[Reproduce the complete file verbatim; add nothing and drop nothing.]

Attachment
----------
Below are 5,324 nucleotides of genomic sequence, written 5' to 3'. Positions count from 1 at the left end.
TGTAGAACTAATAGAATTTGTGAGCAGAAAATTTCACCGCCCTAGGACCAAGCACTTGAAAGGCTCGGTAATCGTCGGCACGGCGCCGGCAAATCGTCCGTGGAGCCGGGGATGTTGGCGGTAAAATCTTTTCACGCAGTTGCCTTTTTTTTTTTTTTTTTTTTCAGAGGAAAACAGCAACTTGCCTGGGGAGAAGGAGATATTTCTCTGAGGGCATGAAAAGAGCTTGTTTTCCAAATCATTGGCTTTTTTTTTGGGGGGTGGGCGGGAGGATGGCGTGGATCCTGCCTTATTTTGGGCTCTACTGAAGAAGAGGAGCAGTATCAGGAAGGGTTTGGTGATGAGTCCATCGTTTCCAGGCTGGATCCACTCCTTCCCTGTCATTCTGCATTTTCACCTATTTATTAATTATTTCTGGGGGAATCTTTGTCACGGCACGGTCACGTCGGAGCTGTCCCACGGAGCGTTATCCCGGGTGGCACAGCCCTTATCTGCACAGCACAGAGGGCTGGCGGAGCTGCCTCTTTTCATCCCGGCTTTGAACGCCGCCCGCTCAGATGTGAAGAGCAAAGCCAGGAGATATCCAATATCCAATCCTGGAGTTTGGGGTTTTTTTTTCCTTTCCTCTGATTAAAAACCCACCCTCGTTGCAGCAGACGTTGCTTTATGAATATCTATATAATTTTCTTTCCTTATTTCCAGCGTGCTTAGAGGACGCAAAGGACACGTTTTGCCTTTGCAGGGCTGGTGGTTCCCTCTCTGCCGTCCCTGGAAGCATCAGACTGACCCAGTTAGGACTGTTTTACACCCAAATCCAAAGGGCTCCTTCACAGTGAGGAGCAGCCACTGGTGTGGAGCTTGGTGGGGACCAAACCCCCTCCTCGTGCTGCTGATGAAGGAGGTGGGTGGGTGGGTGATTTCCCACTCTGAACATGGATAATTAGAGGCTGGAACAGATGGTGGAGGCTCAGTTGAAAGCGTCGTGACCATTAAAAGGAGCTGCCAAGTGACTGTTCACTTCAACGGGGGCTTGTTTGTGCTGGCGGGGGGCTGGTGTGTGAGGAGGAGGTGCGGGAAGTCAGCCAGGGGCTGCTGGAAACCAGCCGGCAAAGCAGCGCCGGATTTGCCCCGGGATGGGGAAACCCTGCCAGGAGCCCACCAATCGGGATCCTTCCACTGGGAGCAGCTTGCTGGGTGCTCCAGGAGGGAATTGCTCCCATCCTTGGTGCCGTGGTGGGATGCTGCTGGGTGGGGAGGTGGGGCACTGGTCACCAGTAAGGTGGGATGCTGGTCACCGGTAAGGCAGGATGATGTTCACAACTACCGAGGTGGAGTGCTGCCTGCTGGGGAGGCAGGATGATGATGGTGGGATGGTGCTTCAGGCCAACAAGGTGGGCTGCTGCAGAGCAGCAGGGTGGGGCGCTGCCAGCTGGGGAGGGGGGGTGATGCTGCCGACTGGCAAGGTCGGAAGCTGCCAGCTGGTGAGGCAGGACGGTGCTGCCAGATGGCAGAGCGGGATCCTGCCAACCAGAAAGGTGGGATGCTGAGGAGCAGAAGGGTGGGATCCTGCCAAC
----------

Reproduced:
Below are 5,324 nucleotides of genomic sequence, written 5' to 3'. Positions count from 1 at the left end.
TGTAGAACTAATAGAATTTGTGAGCAGAAAATTTCACCGCCCTAGGACCAAGCACTTGAAAGGCTCGGTAATCGTCGGCACGGCGCCGGCAAATCGTCCGTGGAGCCGGGGATGTTGGCGGTAAAATCTTTTCACGCAGTTGCCTTTTTTTTTTTTTTTTTTTTCAGAGGAAAACAGCAACTTGCCTGGGGAGAAGGAGATATTTCTCTGAGGGCATGAAAAGAGCTTGTTTTCCAAATCATTGGCTTTTTTTTTGGGGGGTGGGCGGGAGGATGGCGTGGATCCTGCCTTATTTTGGGCTCTACTGAAGAAGAGGAGCAGTATCAGGAAGGGTTTGGTGATGAGTCCATCGTTTCCAGGCTGGATCCACTCCTTCCCTGTCATTCTGCATTTTCACCTATTTATTAATTATTTCTGGGGGAATCTTTGTCACGGCACGGTCACGTCGGAGCTGTCCCACGGAGCGTTATCCCGGGTGGCACAGCCCTTATCTGCACAGCACAGAGGGCTGGCGGAGCTGCCTCTTTTCATCCCGGCTTTGAACGCCGCCCGCTCAGATGTGAAGAGCAAAGCCAGGAGATATCCAATATCCAATCCTGGAGTTTGGGGTTTTTTTTTCCTTTCCTCTGATTAAAAACCCACCCTCGTTGCAGCAGACGTTGCTTTATGAATATCTATATAATTTTCTTTCCTTATTTCCAGCGTGCTTAGAGGACGCAAAGGACACGTTTTGCCTTTGCAGGGCTGGTGGTTCCCTCTCTGCCGTCCCTGGAAGCATCAGACTGACCCAGTTAGGACTGTTTTACACCCAAATCCAAAGGGCTCCTTCACAGTGAGGAGCAGCCACTGGTGTGGAGCTTGGTGGGGACCAAACCCCCTCCTCGTGCTGCTGATGAAGGAGGTGGGTGGGTGGGTGATTTCCCACTCTGAACATGGATAATTAGAGGCTGGAACAGATGGTGGAGGCTCAGTTGAAAGCGTCGTGACCATTAAAAGGAGCTGCCAAGTGACTGTTCACTTCAACGGGGGCTTGTTTGTGCTGGCGGGGGGCTGGTGTGTGAGGAGGAGGTGCGGGAAGTCAGCCAGGGGCTGCTGGAAACCAGCCGGCAAAGCAGCGCCGGATTTGCCCCGGGATGGGGAAACCCTGCCAGGAGCCCACCAATCGGGATCCTTCCACTGGGAGCAGCTTGCTGGGTGCTCCAGGAGGGAATTGCTCCCATCCTTGGTGCCGTGGTGGGATGCTGCTGGGTGGGGAGGTGGGGCACTGGTCACCAGTAAGGTGGGATGCTGGTCACCGGTAAGGCAGGATGATGTTCACAACTACCGAGGTGGAGTGCTGCCTGCTGGGGAGGCAGGATGATGATGGTGGGATGGTGCTTCAGGCCAACAAGGTGGGCTGCTGCAGAGCAGCAGGGTGGGGCGCTGCCAGCTGGGGAGGGGGGGTGATGCTGCCGACTGGCAAGGTCGGAAGCTGCCAGCTGGTGAGGCAGGACGGTGCTGCCAGATGGCAGAGCGGGATCCTGCCAACCAGAAAGGTGGGATGCTGAGGAGCAGAAGGGTGGGATCCTGCCAAC